Users are increasingly carrying their iPads, iPhones and Android smartphones into the workplace. These mobile devices and tablets introduce new security threats and IT management challenges.
Join us for the third in our series of webinars to learn about new Cisco innovations that will help you identify the devices, apply policies and enable user management across wired and wireless networks. Featuring special guest speaker Dan Larkin, Director of Strategic Operations for the National Cyber-Forensics and Training Alliance (NCFTA) who will share the new threat vectors introduced due the influx of mobile devices. Take control of your network now.
Live webcast Wednesday, May 4th from 10:00 -- 11am PDT (12:00 -- 1:00pm EDT)
Tags: Android, Cisco, iPad, iphone, management, mobile devices, network, security, smartphone, wi-fi, wifi, wireless
This is part of an ongoing series on the National Strategy for Trusted Identities in Cyberspace. The introduction to this series can be found here.
A couple of months ago, I spoke with a security researcher at a conference about the NSTIC. He questioned the need for an intermediary to manage users’ identity information; he asked why we don’t just do this at the user’s endpoint, eliminating the need for the user to trust an external party. This is a good place to begin a discussion about the NSTIC architecture.
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Tags: NSTIC, NSTIC Series, security
There is a debate raging in the IT industry about the role of the network.
In the same week that a gaming company’s network was hacked and the personal information of 60 million customers was leaked, there is a debate raging about whether the network matters.
In the same moment that the iPad is being adopted by 65% of the Fortune 100 — obliterating conventional wisdom about how corporate networks support consumer devices and mobility —there is a debate raging about whether the network matters.
On one side we have newcomers to the networking industry and some industry commentators who believe that the value of a network should be determined only by the cost of its components. They argue that customers should focus squarely on acquisition cost, not the value of their network assets. They argue that customers should focus on capital cost, not network capability and innovation. They believe the network has become a utility; that ‘good’ is good enough.
We all understand that negotiating the best price for goods and services always makes good business sense. But this debate is about more than that.
The debate is about making a choice between a tactical network where getting the lowest possible price up front is paramount – and a strategic network investment that enables customers to adapt quickly to new business imperatives and to handle the increased demands on their business.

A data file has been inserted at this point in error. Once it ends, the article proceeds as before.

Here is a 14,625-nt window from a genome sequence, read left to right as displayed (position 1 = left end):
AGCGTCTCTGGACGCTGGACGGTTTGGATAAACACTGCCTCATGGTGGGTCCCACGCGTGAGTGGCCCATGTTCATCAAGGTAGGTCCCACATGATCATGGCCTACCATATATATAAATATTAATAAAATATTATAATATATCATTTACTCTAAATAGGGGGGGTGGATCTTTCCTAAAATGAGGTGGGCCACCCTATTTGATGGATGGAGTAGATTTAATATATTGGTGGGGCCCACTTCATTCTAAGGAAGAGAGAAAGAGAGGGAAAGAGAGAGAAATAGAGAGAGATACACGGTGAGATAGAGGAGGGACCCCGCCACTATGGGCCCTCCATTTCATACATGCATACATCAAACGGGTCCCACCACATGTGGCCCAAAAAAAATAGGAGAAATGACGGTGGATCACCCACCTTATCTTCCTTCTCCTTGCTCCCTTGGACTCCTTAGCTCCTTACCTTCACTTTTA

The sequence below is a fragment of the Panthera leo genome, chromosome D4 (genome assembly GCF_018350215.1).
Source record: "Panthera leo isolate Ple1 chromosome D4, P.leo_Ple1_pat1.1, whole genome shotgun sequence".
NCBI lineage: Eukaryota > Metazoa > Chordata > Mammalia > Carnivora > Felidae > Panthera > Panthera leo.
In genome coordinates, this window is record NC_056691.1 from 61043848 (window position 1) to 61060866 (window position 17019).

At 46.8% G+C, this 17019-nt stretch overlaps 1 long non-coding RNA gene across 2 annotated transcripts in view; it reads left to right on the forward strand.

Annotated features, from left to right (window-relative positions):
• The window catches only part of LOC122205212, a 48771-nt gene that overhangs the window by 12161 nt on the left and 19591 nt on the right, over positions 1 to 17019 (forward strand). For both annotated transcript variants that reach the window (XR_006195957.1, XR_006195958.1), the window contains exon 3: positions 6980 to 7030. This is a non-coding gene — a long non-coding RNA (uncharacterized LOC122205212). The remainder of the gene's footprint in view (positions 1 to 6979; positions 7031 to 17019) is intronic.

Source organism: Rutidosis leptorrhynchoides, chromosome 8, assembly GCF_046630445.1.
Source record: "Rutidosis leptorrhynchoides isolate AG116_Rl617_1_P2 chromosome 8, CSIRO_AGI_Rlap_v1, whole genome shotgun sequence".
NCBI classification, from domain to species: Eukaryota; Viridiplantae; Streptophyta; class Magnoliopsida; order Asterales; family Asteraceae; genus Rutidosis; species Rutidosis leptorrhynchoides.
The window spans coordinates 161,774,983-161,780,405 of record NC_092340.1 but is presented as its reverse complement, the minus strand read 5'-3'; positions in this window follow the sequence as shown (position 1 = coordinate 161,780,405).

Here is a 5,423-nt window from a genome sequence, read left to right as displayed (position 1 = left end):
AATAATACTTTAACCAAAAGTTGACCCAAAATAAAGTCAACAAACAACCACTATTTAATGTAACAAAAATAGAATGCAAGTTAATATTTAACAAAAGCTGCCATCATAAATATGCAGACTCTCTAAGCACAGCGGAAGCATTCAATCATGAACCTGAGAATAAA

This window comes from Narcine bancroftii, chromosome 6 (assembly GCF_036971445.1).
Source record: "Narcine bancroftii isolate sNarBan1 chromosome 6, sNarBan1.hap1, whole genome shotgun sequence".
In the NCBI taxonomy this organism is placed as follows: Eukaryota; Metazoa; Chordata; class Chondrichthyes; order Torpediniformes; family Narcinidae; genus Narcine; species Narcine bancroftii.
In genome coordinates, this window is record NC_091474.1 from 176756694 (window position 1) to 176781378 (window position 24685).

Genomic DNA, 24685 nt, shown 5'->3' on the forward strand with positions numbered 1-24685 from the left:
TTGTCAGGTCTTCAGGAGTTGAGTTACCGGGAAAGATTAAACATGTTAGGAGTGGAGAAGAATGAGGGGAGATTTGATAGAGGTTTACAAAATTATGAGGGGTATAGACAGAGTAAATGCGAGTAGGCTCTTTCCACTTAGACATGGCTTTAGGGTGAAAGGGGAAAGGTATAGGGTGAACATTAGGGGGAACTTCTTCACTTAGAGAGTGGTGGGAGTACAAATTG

This debate has fueled numerous myths and misperceptions in our industry. Here are the seven most misleading Myths of the Good Enough Network.
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Tags: good enough, myths, network, QoS, security, tco
Security and functionality have lived on opposite ends of the spectrum since the dawn of time. The door with no lock has always been easier to use than something with multiple chains and dead bolts. Of course, the unlocked door has always been easier to open for those who may want to do bad things.
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A new tool called the Cisco IOS Software Checker is now available on the Cisco Security Intelligence Operations (SIO) portal. This tool introduces a feature that has been long-requested from our customers and will make Cisco product security information much easier to consume and digest.
Security Advisories that are published by the Cisco Product Security Incident Response Team (PSIRT) provide detailed information about security vulnerabilities in Cisco products, including mitigations, affected products and vulnerable and fixed versions of software. Security Advisories affecting Cisco IOS include a table that provides a list of affected Cisco IOS release trains and fixed versions for those trains. Our customers have long asked us for ways to simplify identification of affected software in this table, and so we have developed the Cisco IOS Software Checker for this very purpose. This tool leverages our internal databases to easily provide affected software information without requiring you to manually process the fixed software table.
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Tags: psirt, security